SACRAMENTO — Two of the Capitol’s major political players, business and organized labor, chalked up big victories during marathon sessions at the end of the 2013 legislative year.
Labor won a historic 25% increase in the minimum wage Thursday in the session’s last hours. Employers denounced the two-step pay raise to $10 an hour in 2016 as a “job killer.”
But employers reaped tax breaks for job development, state-regulated utilities got a go-ahead for new residential rate-setting rules, and the National Football League and other professional sports leagues picked up limits on workers’ compensation benefits for out-of-state players.
Oil companies, big contributors to lawmakers this year, saw new regulations on drilling, but beat back a proposed moratorium on controversial petroleum fracking.
“It was the usual free-for-all with a lot of stuff flying around, but everybody won a few things and lost a few things,” said regulatory lawyer Darry Sragow, who is also a Democratic strategist and USC political science professor.
In the end-of-session flurry, particular industries, entrepreneurs and consumer groups scored.
The sleep products industry got a program that would tax bedding sales to pay for recycling mattresses and box springs.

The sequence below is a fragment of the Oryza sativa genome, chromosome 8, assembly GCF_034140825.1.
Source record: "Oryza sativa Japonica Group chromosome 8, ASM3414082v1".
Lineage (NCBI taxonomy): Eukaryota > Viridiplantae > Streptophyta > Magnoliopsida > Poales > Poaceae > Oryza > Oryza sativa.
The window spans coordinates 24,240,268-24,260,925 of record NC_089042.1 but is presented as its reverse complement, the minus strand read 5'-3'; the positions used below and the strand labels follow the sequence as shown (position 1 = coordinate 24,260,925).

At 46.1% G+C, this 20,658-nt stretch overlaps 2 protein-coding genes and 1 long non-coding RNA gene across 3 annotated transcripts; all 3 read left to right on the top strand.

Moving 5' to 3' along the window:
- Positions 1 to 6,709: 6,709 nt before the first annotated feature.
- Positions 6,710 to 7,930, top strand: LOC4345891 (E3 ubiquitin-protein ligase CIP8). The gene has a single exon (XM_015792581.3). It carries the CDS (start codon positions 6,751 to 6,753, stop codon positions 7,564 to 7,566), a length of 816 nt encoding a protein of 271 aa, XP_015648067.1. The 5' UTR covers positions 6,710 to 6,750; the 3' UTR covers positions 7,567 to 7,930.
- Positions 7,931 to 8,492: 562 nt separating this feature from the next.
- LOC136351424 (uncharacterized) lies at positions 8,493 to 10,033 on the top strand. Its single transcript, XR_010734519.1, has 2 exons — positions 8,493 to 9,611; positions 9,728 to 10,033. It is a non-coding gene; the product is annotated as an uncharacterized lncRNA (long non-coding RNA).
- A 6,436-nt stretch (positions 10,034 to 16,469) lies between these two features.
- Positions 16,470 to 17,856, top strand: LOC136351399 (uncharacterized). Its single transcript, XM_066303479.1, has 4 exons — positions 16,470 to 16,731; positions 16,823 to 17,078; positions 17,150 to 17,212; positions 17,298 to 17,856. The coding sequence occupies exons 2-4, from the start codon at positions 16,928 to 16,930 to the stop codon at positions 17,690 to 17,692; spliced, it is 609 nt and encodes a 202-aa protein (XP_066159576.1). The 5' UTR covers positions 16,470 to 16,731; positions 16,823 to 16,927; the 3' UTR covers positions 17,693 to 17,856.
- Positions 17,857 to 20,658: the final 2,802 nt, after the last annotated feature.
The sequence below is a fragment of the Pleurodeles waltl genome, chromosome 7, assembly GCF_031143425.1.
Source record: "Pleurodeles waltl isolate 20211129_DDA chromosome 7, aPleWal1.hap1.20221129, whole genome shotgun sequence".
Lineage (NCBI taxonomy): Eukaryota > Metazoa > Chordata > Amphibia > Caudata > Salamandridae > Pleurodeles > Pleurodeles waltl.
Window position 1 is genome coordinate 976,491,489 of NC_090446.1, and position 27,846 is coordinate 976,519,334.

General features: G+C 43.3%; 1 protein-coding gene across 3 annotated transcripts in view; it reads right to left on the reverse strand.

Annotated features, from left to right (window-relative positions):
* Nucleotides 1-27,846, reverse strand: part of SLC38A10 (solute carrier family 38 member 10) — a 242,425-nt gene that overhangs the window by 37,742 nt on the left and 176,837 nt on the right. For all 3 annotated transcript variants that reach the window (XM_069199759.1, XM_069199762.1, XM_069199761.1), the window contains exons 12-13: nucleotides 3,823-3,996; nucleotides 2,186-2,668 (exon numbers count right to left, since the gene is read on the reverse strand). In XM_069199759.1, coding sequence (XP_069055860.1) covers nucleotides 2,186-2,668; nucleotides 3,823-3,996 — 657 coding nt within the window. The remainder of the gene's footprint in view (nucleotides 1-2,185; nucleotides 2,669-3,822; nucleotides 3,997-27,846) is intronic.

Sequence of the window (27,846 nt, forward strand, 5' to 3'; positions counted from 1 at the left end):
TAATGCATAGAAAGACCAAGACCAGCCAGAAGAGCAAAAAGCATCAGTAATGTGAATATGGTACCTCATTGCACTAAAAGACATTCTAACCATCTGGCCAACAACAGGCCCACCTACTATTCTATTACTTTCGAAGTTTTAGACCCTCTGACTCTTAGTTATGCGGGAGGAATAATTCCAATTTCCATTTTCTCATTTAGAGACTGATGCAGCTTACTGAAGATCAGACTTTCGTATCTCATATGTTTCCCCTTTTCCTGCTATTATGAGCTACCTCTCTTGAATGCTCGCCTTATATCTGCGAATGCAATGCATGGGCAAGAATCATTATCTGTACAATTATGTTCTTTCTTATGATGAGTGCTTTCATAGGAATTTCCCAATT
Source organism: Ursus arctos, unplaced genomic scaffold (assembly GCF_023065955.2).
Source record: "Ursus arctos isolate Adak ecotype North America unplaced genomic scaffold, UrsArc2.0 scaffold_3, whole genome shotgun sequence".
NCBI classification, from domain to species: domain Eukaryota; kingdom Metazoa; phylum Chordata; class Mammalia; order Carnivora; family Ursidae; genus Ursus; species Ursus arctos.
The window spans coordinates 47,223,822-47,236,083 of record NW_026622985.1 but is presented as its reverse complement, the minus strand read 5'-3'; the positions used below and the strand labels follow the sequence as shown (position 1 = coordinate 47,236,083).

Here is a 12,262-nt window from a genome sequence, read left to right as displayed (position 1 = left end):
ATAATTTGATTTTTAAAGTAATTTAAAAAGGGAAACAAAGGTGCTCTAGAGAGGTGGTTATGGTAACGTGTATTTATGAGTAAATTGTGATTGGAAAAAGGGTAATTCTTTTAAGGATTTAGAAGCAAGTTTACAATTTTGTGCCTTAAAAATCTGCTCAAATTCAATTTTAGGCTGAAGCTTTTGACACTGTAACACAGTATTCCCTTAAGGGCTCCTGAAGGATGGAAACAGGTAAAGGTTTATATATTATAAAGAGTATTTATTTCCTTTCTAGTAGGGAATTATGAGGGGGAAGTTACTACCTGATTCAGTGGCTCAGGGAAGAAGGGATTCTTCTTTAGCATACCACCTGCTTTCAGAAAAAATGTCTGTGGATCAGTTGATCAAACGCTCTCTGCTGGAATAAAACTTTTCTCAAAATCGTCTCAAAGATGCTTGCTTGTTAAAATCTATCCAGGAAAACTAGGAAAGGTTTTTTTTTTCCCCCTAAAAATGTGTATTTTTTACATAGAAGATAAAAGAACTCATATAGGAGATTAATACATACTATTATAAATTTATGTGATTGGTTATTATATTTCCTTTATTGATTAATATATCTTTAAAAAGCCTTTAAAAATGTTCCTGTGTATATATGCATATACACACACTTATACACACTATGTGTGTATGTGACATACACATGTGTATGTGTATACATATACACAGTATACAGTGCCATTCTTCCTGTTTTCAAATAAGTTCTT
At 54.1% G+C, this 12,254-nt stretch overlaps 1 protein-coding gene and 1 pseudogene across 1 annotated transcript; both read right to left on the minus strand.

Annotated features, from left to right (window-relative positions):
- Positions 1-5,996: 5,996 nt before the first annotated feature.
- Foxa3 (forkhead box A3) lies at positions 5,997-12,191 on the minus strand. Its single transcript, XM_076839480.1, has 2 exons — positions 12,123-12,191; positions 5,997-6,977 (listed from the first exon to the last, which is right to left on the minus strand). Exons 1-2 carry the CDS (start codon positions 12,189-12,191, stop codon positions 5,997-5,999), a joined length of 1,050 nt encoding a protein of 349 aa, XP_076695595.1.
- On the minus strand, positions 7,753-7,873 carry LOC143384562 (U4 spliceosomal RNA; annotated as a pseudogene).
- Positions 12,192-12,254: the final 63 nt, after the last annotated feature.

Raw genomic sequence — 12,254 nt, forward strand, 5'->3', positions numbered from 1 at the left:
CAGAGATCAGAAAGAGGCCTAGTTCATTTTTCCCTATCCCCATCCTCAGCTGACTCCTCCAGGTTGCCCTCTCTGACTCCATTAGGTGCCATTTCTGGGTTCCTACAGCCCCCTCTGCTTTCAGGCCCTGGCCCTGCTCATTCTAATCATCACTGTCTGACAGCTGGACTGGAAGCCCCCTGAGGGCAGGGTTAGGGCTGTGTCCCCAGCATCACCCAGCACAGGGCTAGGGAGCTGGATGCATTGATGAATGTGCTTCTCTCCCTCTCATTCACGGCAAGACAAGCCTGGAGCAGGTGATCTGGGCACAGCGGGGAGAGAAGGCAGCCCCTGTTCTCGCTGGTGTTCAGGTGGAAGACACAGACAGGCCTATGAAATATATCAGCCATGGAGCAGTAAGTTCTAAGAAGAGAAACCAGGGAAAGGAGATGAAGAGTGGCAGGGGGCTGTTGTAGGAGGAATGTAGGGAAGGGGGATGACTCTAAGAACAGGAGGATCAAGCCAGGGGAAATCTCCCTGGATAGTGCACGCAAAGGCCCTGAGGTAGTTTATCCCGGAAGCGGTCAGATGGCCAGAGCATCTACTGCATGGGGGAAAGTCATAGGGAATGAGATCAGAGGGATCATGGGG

Small distillers got the right to charge for on-premises tastings of custom-made liquors. And animal-rights activists won a ban on selling puppies, kittens and bunnies at swap meets and flea markets.
Hands-on lobbying by Gov. Jerry Brown determined the outcome of some hot-button issues. Until recently, the governor regularly declined to take public positions on bills before they passed. But this year was different.
Last week before key votes, Brown publicly endorsed the minimum wage hike, AB 10 by Assemblyman Luis Alejo (D-Watsonville). He also publicly signaled that he would sign the fracking regulation bill, SB 4 by Sen. Fran Pavley (D-Agoura Hills).
Brown didn’t speak out on the electric rate bill, AB 327 by Assemblyman Henry T. Perea (D-Fresno). But his staff, which helped craft and negotiate the final compromise, made it clear to all parties that their boss wanted a deal.
Earlier in the session, Brown’s activism paid off for labor and businesses by his personal involvement in a bill that replaced the state’s inefficient enterprise zone program with a sales tax exemption for manufacturing equipment and other tax breaks.
In the weeks ahead, Brown also will have the final say on whether hundreds of bills get signed into law by him — or vetoed.
As governor in the late 1970s and early 1980s, Brown said that he kept the canoe of state on course “by paddling on the left and, then, paddling on the right,” said Bill Whalen, a senior fellow at the Hoover Institution, a conservative think tank on the Stanford University campus.
That still appears to be Brown’s philosophy, he said. “We have a governor who is Democratic in name but more independent than we are used to in terms of partisanship.”